As was to be expected, shortly after the start of the ceasefire, Hamas and other terrorist organizations in Gaza are beginning to push the goal posts, to test just how far they can challenge Israel’s commitment to securing the Gaza Strip borders, both on land on at sea.
From day one following the ceasefire, Gaza Arabs have been taking advantage of the reported loosening of some restrictions regarding how close to the border fence they were allowed to get, and attempted to cut through the fence and infiltrate into Israeli territory. This included one case of an Arab who made it through the fence and attacked 39-year-old Yael Matzpun who was sleeping in her home with her 4-year-old daughter. The world has since hailed the fact that the Israeli woman was able to repel her attacker, and alert security forces that killed him.
It appears that the IDF has since decided to increase its watch over Gaza.
This has obviously upset the other side.
Two Arabs were injured on Saturday by Israeli gunfire near the border fence in eastern Gaza, according to the Ma’an news agency, and Hamas is accusing Israel of violating the Egyptian mediated ceasefire.
An IDF spokeswoman said that “a few Palestinian rioters approached the security fence and in order to distance them soldiers acted in accordance with IDF rules of engagement.”
To remind you, those rules of engagement have been revised after Operation Pillar of Defense, and any firing by Israeli soldiers at Arabs nearing the border fence must be pre-approved by the regional headquarters.
Also on Saturday, the Israeli navy stopped 13 Arab fishermen and detained them off the coast of Gaza, according to Ma’an.
Mahfouth Kabariti, head of the a Gaza-based Palestinian association of fishing and sea sports, asserted that the boats were within the range of six nautical miles that Israel is said to have agreed on in the Egypt-brokered ceasefire last Wednesday.
An Israeli army spokeswoman told Ma’an that three boats had “deviated from the official designated fishing area.”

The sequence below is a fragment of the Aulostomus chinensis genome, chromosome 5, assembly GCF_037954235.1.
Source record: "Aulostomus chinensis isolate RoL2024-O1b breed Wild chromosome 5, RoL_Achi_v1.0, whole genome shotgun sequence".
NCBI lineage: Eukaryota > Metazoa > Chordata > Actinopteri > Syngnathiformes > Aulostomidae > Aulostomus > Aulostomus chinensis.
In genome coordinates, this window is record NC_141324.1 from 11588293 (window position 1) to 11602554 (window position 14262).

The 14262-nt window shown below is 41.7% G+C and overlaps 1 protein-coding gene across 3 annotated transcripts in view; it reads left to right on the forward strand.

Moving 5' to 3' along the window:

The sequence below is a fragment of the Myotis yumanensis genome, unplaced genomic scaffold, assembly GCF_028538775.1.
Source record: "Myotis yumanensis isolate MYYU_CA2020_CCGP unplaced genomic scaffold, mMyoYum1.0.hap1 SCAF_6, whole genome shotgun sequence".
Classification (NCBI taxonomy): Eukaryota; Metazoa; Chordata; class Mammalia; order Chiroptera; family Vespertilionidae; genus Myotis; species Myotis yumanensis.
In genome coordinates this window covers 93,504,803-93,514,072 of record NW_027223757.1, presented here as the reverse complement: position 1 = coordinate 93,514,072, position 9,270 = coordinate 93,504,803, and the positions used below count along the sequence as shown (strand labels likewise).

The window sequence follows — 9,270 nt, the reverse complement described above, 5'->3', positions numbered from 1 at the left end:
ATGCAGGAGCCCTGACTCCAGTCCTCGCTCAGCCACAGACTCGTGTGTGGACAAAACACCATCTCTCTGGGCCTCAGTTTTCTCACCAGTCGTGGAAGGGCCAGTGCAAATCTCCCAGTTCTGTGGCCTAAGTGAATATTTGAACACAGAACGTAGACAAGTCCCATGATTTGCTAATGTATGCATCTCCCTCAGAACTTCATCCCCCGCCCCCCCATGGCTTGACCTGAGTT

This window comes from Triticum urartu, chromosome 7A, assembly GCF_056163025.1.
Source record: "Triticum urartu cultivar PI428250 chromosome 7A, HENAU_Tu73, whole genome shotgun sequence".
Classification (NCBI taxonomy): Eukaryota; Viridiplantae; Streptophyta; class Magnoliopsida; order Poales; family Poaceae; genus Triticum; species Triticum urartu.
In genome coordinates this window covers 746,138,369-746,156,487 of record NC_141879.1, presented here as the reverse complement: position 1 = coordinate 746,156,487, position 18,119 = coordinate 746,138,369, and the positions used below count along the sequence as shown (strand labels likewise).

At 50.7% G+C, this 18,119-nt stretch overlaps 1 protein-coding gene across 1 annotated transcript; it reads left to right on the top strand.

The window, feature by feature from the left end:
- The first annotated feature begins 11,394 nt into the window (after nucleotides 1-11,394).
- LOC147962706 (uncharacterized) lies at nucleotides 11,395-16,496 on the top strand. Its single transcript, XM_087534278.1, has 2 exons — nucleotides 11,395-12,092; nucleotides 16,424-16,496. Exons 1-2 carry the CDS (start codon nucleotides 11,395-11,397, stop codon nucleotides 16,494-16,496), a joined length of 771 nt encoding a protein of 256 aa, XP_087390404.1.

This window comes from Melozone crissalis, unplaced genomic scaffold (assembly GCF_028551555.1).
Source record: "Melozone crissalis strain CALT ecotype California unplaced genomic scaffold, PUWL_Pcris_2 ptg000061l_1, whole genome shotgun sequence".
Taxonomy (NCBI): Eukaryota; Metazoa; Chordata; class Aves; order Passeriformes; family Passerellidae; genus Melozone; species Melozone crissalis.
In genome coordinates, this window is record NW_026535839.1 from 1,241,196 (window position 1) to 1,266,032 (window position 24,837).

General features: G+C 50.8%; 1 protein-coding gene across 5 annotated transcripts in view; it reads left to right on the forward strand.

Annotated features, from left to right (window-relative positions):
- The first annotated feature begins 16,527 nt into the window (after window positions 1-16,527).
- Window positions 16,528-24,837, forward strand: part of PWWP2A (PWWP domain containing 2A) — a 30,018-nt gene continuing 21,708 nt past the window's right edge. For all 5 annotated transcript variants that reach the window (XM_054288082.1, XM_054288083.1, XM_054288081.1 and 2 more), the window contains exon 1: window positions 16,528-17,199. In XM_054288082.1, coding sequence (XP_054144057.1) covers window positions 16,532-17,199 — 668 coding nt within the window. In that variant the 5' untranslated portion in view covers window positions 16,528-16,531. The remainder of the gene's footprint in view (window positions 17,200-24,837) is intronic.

“Navy forces acted in accordance with the rules of engagement and called on the boats to return to the designated area,” she said. “When they failed to comply, they were taken to Ashdod port and transferred into the custody of the security forces.”
Last week, the Israeli navy detained more than 20 fishermen who were later released.
On Friday evening, 21-year-old Mahmoud Jaroun was hit by a gunshot to the pelvis, and was evacuated to Abu Yousif An-Najjar Hospital in Rafah, before medics announced his death around midnight. According to Ma’an, 11 Arabs altogether sustained wounds by Israeli fire on Friday along the borders between the Gaza Strip and Israel.
The Gaza Strip’s Hamas government described the death of Jaroun, as well as the Israeli navy’s seizure of Arab fishermen, as violations of the ceasefire mediated by Cairo.
“We have discussed this with Egyptian officials, so they guarantee a cessation to those violations,” Hamas spokesman Sami Abu Zuhri said.
The Islamic Jihad military wing released a statement saying that “ongoing and flagrant violations of the truce (by Israel) will undermine the deal and force factions to respond in a suitable manner.”
Increased Arab access to the Gaza fence and to fishing waters heavily patrolled by Israel were reportedly among conditions set by Hamas for the ceasefire.
About the Author: Yori Yanover has been a working journalist since age 17, before he enlisted and worked for Ba'Machane Nachal. Since then he has worked for Israel Shelanu, the US supplement of Yedioth, JCN18.com, USAJewish.com, Lubavitch News Service, Arutz 7 (as DJ on the high seas), and the Grand Street News. He has published Dancing and Crying, a colorful and intimate portrait of the last two years in the life of the late Lubavitch Rebbe, (in Hebrew), and two fun books in English: The Cabalist's Daughter: A Novel of Practical Messianic Redemption, and How Would God REALLY Vote.
If you don't see your comment after publishing it, refresh the page.
Our comments section is intended for meaningful responses and debates in a civilized manner. We ask that you respect the fact that we are a religious Jewish website and avoid inappropriate language at all cost.